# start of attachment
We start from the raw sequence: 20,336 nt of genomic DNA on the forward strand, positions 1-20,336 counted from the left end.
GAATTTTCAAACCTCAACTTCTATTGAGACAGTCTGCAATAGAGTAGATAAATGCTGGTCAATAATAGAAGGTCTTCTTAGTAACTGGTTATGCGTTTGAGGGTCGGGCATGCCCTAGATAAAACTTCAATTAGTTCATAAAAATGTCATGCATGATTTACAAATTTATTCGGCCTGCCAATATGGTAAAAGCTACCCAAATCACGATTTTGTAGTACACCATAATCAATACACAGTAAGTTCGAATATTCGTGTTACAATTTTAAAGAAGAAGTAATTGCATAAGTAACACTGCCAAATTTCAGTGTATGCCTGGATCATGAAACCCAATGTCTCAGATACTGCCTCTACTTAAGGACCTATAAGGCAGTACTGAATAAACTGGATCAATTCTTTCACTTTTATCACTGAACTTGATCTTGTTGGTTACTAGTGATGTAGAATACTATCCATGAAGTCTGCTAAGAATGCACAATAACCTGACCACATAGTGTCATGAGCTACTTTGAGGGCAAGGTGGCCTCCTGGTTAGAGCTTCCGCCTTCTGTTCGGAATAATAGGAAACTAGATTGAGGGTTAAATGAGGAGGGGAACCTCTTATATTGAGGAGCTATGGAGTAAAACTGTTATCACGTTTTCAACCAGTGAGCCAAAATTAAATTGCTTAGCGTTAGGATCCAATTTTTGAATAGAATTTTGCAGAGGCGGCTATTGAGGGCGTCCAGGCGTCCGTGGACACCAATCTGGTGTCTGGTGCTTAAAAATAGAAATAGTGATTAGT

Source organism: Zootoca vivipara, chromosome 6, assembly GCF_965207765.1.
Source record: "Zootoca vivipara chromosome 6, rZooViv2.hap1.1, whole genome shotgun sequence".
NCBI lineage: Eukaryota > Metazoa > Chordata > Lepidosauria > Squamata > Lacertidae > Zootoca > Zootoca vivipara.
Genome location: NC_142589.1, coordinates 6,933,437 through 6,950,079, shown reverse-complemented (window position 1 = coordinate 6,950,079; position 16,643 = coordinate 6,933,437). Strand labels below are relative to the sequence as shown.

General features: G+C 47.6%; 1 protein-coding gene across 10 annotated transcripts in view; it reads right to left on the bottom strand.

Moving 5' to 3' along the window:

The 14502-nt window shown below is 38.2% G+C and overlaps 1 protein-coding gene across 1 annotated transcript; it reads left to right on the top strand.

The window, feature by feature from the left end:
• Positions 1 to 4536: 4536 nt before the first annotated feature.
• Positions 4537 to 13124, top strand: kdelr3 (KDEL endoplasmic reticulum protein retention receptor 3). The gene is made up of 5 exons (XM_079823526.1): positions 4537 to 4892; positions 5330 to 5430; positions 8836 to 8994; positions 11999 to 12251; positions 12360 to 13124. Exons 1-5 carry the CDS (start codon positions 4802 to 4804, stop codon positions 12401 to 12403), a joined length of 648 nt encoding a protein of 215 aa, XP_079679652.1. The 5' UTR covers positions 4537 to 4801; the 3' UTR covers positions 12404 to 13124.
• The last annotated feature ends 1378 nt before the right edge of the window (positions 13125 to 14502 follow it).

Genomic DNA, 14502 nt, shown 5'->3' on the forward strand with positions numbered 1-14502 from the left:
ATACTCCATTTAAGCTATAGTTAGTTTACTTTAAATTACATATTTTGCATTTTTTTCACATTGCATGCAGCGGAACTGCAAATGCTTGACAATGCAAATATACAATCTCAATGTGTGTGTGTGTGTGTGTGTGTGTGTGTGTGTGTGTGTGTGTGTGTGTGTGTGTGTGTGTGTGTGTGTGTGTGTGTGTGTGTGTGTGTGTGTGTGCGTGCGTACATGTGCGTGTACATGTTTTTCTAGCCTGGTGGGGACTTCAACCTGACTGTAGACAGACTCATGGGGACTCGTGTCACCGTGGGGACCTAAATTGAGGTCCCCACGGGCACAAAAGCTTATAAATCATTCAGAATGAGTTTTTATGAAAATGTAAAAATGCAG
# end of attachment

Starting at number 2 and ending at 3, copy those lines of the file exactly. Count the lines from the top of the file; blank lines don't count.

GAATTTTCAAACCTCAACTTCTATTGAGACAGTCTGCAATAGAGTAGATAAATGCTGGTCAATAATAGAAGGTCTTCTTAGTAACTGGTTATGCGTTTGAGGGTCGGGCATGCCCTAGATAAAACTTCAATTAGTTCATAAAAATGTCATGCATGATTTACAAATTTATTCGGCCTGCCAATATGGTAAAAGCTACCCAAATCACGATTTTGTAGTACACCATAATCAATACACAGTAAGTTCGAATATTCGTGTTACAATTTTAAAGAAGAAGTAATTGCATAAGTAACACTGCCAAATTTCAGTGTATGCCTGGATCATGAAACCCAATGTCTCAGATACTGCCTCTACTTAAGGACCTATAAGGCAGTACTGAATAAACTGGATCAATTCTTTCACTTTTATCACTGAACTTGATCTTGTTGGTTACTAGTGATGTAGAATACTATCCATGAAGTCTGCTAAGAATGCACAATAACCTGACCACATAGTGTCATGAGCTACTTTGAGGGCAAGGTGGCCTCCTGGTTAGAGCTTCCGCCTTCTGTTCGGAATAATAGGAAACTAGATTGAGGGTTAAATGAGGAGGGGAACCTCTTATATTGAGGAGCTATGGAGTAAAACTGTTATCACGTTTTCAACCAGTGAGCCAAAATTAAATTGCTTAGCGTTAGGATCCAATTTTTGAATAGAATTTTGCAGAGGCGGCTATTGAGGGCGTCCAGGCGTCCGTGGACACCAATCTGGTGTCTGGTGCTTAAAAATAGAAATAGTGATTAGT

Source organism: Zootoca vivipara, chromosome 6, assembly GCF_965207765.1.